Archive for the ‘Cameras’ Category

The Top 3 Reasons To Shoot A Transvestite

Tuesday, May 19th, 2015

So you invest in a new camera and lens, and decide to take some amazing photos. You study photo blogs, watch videos, and read books about light, color and composition. But what to shoot?

Sunsets? Rainbows? Yellowstone National Park? Think again.

Rangers in Yellowstone National Park recently rescued a tourist who was trying to take a photo. All he wanted to do was take a great image that he could show his friends and family. But as he tried to get the right composition, he fell backwards off a cliff and by sheer luck got wedged in a small crevice in the Grand Canyon. They said he was lucky to land where he did because he was at the top of a 200 foot drop.

He would have been better off asking the park rangers where the transvestites hung out and have them pose. Here are the top three reasons to shoot a transvestite:

  1. You will probably not fall off a cliff. Most transvestites do not like heights.
  2. One of the first things you learn about photography is to try to tell a story, it rarely gets more interesting than a man dressed as a woman.
  3. You don’t have to sit and wait hours for the perfect light. Put him in a chair and ask him to smile, all transvestites love to be photographed.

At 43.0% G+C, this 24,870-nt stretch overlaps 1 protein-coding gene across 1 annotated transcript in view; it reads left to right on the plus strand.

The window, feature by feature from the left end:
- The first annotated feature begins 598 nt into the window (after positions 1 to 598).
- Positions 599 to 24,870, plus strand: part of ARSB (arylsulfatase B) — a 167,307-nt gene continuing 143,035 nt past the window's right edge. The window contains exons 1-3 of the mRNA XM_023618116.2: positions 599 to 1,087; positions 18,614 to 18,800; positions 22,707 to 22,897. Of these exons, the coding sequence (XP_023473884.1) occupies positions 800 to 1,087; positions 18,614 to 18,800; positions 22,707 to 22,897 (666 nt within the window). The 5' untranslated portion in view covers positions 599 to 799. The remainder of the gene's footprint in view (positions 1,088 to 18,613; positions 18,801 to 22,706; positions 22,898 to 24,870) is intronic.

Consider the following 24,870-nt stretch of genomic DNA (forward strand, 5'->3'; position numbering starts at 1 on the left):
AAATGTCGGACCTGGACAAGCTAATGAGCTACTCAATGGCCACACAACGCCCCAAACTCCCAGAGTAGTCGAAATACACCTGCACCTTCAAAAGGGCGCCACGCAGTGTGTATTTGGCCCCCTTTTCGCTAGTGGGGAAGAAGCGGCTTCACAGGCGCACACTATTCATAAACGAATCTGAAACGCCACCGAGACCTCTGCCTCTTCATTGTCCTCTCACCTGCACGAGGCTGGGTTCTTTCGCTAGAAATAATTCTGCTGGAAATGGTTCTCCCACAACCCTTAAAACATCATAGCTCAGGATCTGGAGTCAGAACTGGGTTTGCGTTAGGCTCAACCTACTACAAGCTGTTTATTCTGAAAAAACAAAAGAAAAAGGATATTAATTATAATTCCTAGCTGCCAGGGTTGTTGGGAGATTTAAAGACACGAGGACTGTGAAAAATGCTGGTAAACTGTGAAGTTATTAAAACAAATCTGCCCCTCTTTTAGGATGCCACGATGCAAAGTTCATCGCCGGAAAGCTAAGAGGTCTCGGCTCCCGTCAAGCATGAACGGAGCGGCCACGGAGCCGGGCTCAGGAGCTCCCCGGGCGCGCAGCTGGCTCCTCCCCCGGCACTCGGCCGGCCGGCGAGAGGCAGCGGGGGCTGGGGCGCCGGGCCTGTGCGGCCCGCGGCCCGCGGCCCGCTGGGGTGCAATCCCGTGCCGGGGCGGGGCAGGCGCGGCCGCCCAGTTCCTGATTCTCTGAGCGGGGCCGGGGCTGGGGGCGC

Sure, you can go the traditional route and hike for miles into the woods or mountains in the middle of the night, and wait for a perfect sunrise. But as Ansel Adams, possibly the most famous photographer of all time once said: “A good photograph is knowing where to stand.”

Every picture tells a story

Every picture tells a story

Crossdressing Photography Tips part 2-Portraits a Specialty

Saturday, August 16th, 2014

In an earlier post about crossdressing photography I focused on my friend Claudia Tyler Mae. Claudia was not only lucky enough to get a professional makeover and try on beautiful clothes, he also had a photographer shoot him.

You may not have that option, or perhaps you’re just shy when you’re all dressed up. Butt wait…you don’t need a photographer, you don’t need a fancy $5,000 camera, and you don’t need Photoshop and/or Lightroom.

I have several cameras as well as all the editing software, but the real key is a good subject. And what better subject than a very girly-girl that loves to dress up from head to toe, and pose in all kinds of sexy positions-you!

Use any camera you have or even your phone. The real key to a great portrait is the look of the model-you.

Sure, you can read about portrait photography and they’ll insist that the real keys are lighting, background, aperture, composition, and possibly the rule of thirds. Well listen; any time I hear the rule of thirds mentioned I want to throw up. Photography is about capturing a moment, if the image isn’t tack sharp, perfectly composed or has a bit of noise it doesn’t matter. Your crossdressing selfies are probably not going to appear in National Geographic.

By the way, there are actually two different Pinterest pages titled crossdressing selfies. Google it if you need inspiration.

Be bold, be creative, and most of all have fun like this young man. Not only does he look great and have a wonderful expression, he found a unique location at his storage shed. Photo found on Pinterest.

Crossdressing Photography

Crossdressing Photography

Sony Cyber-Shot DSC-RX100 Macro Test

Saturday, November 23rd, 2013

Despite what I said I went out and bought a Sony Cyber-Shot DSC-RX100 Sunday. It is amazing! Within 3 days I had taken a gorgeous TACK SHARP 5472 x 3648 photo and had it printed out at 10 x 15 inches and framed.